AAAHHHHH......why?

Discussion in 'Photography Beginners' Forum' started by mishele, Aug 6, 2010.

  1. mishele

    mishele Moderator Staff Member Supporting Member

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    Why are there lines going through my bokeh on the left side of this picture? If you look where the gray goes to black it is chopped into lines. The background had nothing like that in it. And I haven't processed the shot alot.

    Camera Canon EOS 5D Mark II Exposure 0.001 sec (1/800) Aperture f/2.8 Focal Length 100 mm ISO Speed 200So noise shouldn't be a issue. Any ideas?

    [​IMG]
     
  2. clanthar

    clanthar TPF Noob!

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    Hi,

    The lines (banding) follows the gradation. Right away I'd call it JPEG banding -- that's what I'd expect the JPEG algorithm to do with a gradation.

    Did you shoot the original RAW and if so does the banding show in the RAW file?

    Take Care,
    Joe
     
  3. mishele

    mishele Moderator Staff Member Supporting Member

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    Yes, it does show on the RAW but much less.
     
  4. clanthar

    clanthar TPF Noob!

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    Hi,

    If it shows in the RAW file then JPEG isn't the original cause. JPEG would still accentuate the banding and that may explain why this screen version is worse.

    If it's in the RAW file then you have to look to the camera or the RAW processing software for the culprit. Even though you shot the original RAW, the camera is still involved in processing the signal from the sensor. You could get on Canon's support forum and have one of their techs have a look at the RAW file.

    There is the possibility that the RAW processing software is guilty. I'm often surprised at how differently Adobe RAW versus Canon versus other RAW processing software will open the same file quite differently.

    Take Care,
    Joe
     
  5. KmH

    KmH Helping photographers learn to fish Supporting Member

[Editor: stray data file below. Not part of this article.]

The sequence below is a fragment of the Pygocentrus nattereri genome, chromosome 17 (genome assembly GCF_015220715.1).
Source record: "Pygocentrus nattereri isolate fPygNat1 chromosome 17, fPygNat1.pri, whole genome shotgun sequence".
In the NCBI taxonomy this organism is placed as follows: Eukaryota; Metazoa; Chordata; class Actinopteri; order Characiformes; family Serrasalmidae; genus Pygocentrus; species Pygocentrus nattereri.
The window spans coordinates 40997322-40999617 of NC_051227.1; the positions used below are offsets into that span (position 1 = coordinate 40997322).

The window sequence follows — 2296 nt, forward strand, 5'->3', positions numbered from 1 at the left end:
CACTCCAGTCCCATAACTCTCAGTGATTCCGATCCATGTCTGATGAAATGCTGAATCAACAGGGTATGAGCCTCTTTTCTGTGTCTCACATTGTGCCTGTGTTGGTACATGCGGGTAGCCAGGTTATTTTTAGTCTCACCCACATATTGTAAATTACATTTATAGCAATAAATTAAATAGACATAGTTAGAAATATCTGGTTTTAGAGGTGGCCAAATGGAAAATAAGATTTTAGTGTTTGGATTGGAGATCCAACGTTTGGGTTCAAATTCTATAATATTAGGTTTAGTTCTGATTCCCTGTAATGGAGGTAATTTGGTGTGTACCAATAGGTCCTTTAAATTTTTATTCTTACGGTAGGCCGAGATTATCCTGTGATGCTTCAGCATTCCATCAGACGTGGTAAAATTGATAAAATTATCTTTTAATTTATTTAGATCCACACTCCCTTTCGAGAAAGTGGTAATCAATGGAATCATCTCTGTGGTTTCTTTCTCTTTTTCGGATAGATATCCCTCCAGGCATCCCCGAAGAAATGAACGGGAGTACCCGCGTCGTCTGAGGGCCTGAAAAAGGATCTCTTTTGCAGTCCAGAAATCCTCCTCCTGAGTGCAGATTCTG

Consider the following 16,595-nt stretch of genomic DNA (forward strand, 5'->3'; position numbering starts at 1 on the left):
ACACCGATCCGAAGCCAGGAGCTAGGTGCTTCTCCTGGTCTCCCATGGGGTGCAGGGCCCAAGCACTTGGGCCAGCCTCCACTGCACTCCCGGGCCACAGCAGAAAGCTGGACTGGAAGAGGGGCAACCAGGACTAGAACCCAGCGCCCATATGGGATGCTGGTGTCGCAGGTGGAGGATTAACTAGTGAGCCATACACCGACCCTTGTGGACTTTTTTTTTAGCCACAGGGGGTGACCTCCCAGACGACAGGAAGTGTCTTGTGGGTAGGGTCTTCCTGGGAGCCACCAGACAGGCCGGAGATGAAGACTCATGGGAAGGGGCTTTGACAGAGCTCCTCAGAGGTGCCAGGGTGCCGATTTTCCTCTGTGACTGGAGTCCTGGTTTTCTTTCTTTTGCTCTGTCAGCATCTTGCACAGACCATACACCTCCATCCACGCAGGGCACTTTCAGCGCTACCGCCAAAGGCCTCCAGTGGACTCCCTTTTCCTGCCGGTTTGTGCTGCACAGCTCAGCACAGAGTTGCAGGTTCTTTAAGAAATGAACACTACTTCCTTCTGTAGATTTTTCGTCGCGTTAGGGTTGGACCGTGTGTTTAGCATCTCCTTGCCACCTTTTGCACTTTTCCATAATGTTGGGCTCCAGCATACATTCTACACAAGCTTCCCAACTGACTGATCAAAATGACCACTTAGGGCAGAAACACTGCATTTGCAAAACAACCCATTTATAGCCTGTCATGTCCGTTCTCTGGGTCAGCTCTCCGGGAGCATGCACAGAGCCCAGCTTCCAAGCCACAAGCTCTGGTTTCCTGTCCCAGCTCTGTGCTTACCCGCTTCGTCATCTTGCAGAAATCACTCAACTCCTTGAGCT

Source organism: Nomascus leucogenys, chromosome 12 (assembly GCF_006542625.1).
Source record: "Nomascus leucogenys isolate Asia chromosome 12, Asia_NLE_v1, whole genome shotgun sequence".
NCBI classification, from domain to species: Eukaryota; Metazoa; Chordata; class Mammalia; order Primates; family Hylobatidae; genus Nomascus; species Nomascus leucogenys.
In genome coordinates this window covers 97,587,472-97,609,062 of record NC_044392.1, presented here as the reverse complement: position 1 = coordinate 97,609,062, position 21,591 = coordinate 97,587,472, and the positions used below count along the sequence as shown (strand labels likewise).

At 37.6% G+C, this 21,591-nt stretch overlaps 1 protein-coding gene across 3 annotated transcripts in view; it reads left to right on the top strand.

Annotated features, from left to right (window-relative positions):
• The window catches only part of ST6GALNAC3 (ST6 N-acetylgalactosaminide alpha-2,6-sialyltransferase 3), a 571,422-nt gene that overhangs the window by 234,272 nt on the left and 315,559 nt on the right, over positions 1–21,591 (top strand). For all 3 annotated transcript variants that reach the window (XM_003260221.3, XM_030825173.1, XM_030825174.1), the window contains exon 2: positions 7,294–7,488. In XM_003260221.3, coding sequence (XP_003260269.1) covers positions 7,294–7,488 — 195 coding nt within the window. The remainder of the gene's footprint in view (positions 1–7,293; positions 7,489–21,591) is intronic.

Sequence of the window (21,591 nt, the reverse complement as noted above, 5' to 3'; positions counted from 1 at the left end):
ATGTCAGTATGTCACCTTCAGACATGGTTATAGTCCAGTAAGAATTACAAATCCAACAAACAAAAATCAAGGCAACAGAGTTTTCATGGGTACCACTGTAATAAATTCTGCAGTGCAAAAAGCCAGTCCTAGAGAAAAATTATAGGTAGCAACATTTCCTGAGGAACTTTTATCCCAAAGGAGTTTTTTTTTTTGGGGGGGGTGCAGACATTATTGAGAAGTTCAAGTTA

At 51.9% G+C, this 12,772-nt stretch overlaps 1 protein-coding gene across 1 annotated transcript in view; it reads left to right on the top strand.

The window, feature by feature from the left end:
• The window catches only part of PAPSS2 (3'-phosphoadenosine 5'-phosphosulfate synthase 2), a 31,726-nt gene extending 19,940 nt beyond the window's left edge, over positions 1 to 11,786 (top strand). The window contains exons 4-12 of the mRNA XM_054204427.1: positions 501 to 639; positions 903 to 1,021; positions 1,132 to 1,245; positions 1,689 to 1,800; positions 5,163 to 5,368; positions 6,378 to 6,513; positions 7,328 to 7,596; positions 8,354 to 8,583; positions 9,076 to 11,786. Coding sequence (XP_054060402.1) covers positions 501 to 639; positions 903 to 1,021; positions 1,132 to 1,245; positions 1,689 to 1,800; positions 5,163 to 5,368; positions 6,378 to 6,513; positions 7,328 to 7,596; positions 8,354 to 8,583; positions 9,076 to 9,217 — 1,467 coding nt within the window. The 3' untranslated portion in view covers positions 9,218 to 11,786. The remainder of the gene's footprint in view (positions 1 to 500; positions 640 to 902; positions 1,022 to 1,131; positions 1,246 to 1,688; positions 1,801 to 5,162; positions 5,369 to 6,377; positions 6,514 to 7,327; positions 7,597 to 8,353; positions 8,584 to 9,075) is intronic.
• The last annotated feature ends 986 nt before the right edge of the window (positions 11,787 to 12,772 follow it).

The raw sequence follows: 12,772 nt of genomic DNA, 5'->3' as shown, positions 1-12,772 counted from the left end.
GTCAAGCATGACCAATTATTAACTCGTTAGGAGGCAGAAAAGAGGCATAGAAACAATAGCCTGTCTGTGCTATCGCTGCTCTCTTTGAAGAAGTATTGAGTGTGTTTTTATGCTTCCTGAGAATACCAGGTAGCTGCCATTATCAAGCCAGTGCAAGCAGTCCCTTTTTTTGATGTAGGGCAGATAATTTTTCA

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    Posterization and banding are most likely to appear when the bit-depth is reduced to 8-bits. JPEG has an 8-bit depth which is why posterization and banding are often associatesd with it.

    RAW files once converted usually have a 16-bit depth unless the application used to do the conversion is set to an 8-bit depth. ACR can be set to 8-bits but I don't think many people do that.

    You are actually referring to depth-of-field (DOF). Bokeh and DOF are not synonymous.
     
  6. Derrel

    Derrel Mr. Rain Cloud

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    Still a very lovely flower though....perhaps you could do some kind of gradient fill on the backdrop....with such a good outline, it ought to be relatively easy to select the flower and stem and then knock out the backdrop and slap in another background. The way the orange flower blossom is rendered is just totally beautiful--I absolutely love that part of the shot. Love it,love it,love it. The deeply saturated blue on the right hand side looks a bit over the top and manipulated, as if you "pushed" a JPEG capture too far in processing, and got the posterization of tones, which happens when there is not sufficient color bit-depth.

    An alternate approach might be to re-process from scratch,and back off on the over-saturated blue on the right hand side of the frame, and then go to selective color and the blues, and see if maybe you could jazz that up there, without making a global color shift that is causing the posterization (the banding you see is called posterization). The orange flower itself is so beautiful, it deserves to be worked into a "keeper" quality image, it really does!

    As always, there are many,many approaches to post work. Just my 2 cents.
     

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